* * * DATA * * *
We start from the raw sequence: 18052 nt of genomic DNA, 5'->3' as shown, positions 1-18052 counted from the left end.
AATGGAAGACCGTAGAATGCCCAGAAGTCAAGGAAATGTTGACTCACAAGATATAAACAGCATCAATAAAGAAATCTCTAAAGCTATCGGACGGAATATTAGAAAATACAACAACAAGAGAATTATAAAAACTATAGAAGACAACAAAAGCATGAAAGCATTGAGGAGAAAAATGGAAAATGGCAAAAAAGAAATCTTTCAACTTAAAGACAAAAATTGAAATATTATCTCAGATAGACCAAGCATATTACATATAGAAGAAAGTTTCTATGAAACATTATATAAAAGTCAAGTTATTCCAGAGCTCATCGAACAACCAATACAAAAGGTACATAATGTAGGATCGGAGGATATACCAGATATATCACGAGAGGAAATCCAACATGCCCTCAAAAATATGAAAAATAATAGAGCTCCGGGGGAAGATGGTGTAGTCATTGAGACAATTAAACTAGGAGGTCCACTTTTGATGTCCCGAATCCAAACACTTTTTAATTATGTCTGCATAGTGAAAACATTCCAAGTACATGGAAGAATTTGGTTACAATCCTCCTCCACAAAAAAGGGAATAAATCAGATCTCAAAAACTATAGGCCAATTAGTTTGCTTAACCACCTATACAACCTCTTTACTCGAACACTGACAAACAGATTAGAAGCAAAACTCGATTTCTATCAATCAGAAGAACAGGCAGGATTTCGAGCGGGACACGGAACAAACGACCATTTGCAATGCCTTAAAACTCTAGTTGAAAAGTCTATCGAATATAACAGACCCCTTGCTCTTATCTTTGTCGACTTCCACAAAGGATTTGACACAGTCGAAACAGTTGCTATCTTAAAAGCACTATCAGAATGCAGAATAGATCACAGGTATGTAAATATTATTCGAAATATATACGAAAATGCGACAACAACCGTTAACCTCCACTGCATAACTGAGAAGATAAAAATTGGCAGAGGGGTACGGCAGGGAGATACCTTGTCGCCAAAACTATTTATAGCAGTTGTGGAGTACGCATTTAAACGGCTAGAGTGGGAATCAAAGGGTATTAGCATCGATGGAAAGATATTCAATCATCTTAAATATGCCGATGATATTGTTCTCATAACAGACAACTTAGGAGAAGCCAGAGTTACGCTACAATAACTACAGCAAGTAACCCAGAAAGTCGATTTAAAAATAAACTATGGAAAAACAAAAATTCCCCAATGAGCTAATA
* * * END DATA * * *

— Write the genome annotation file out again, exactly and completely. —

We start from the raw sequence: 18052 nt of genomic DNA, 5'->3' as shown, positions 1-18052 counted from the left end.
AATGGAAGACCGTAGAATGCCCAGAAGTCAAGGAAATGTTGACTCACAAGATATAAACAGCATCAATAAAGAAATCTCTAAAGCTATCGGACGGAATATTAGAAAATACAACAACAAGAGAATTATAAAAACTATAGAAGACAACAAAAGCATGAAAGCATTGAGGAGAAAAATGGAAAATGGCAAAAAAGAAATCTTTCAACTTAAAGACAAAAATTGAAATATTATCTCAGATAGACCAAGCATATTACATATAGAAGAAAGTTTCTATGAAACATTATATAAAAGTCAAGTTATTCCAGAGCTCATCGAACAACCAATACAAAAGGTACATAATGTAGGATCGGAGGATATACCAGATATATCACGAGAGGAAATCCAACATGCCCTCAAAAATATGAAAAATAATAGAGCTCCGGGGGAAGATGGTGTAGTCATTGAGACAATTAAACTAGGAGGTCCACTTTTGATGTCCCGAATCCAAACACTTTTTAATTATGTCTGCATAGTGAAAACATTCCAAGTACATGGAAGAATTTGGTTACAATCCTCCTCCACAAAAAAGGGAATAAATCAGATCTCAAAAACTATAGGCCAATTAGTTTGCTTAACCACCTATACAACCTCTTTACTCGAACACTGACAAACAGATTAGAAGCAAAACTCGATTTCTATCAATCAGAAGAACAGGCAGGATTTCGAGCGGGACACGGAACAAACGACCATTTGCAATGCCTTAAAACTCTAGTTGAAAAGTCTATCGAATATAACAGACCCCTTGCTCTTATCTTTGTCGACTTCCACAAAGGATTTGACACAGTCGAAACAGTTGCTATCTTAAAAGCACTATCAGAATGCAGAATAGATCACAGGTATGTAAATATTATTCGAAATATATACGAAAATGCGACAACAACCGTTAACCTCCACTGCATAACTGAGAAGATAAAAATTGGCAGAGGGGTACGGCAGGGAGATACCTTGTCGCCAAAACTATTTATAGCAGTTGTGGAGTACGCATTTAAACGGCTAGAGTGGGAATCAAAGGGTATTAGCATCGATGGAAAGATATTCAATCATCTTAAATATGCCGATGATATTGTTCTCATAACAGACAACTTAGGAGAAGCCAGAGTTACGCTACAATAACTACAGCAAGTAACCCAGAAAGTCGATTTAAAAATAAACTATGGAAAAACAAAAATTCCCCAATGAGCTAATA